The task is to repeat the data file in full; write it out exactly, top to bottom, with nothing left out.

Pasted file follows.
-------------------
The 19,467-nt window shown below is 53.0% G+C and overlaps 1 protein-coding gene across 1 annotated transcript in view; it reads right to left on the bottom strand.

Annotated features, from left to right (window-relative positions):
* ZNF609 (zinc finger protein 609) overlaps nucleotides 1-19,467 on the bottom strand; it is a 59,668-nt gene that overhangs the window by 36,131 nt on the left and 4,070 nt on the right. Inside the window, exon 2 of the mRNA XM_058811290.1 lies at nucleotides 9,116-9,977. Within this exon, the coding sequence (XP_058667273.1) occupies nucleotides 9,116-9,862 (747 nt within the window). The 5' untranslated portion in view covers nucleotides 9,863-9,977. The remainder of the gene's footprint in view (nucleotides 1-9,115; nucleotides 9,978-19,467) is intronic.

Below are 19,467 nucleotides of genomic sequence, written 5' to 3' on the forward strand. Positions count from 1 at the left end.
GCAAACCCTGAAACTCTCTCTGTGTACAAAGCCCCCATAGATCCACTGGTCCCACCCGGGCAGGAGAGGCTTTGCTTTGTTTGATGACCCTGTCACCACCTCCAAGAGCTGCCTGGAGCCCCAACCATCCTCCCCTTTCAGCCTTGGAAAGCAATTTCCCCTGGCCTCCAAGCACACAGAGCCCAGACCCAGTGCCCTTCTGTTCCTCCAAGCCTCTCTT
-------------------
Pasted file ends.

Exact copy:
The 19,467-nt window shown below is 53.0% G+C and overlaps 1 protein-coding gene across 1 annotated transcript in view; it reads right to left on the bottom strand.

Annotated features, from left to right (window-relative positions):
* ZNF609 (zinc finger protein 609) overlaps nucleotides 1-19,467 on the bottom strand; it is a 59,668-nt gene that overhangs the window by 36,131 nt on the left and 4,070 nt on the right. Inside the window, exon 2 of the mRNA XM_058811290.1 lies at nucleotides 9,116-9,977. Within this exon, the coding sequence (XP_058667273.1) occupies nucleotides 9,116-9,862 (747 nt within the window). The 5' untranslated portion in view covers nucleotides 9,863-9,977. The remainder of the gene's footprint in view (nucleotides 1-9,115; nucleotides 9,978-19,467) is intronic.

Below are 19,467 nucleotides of genomic sequence, written 5' to 3' on the forward strand. Positions count from 1 at the left end.
GCAAACCCTGAAACTCTCTCTGTGTACAAAGCCCCCATAGATCCACTGGTCCCACCCGGGCAGGAGAGGCTTTGCTTTGTTTGATGACCCTGTCACCACCTCCAAGAGCTGCCTGGAGCCCCAACCATCCTCCCCTTTCAGCCTTGGAAAGCAATTTCCCCTGGCCTCCAAGCACACAGAGCCCAGACCCAGTGCCCTTCTGTTCCTCCAAGCCTCTCTT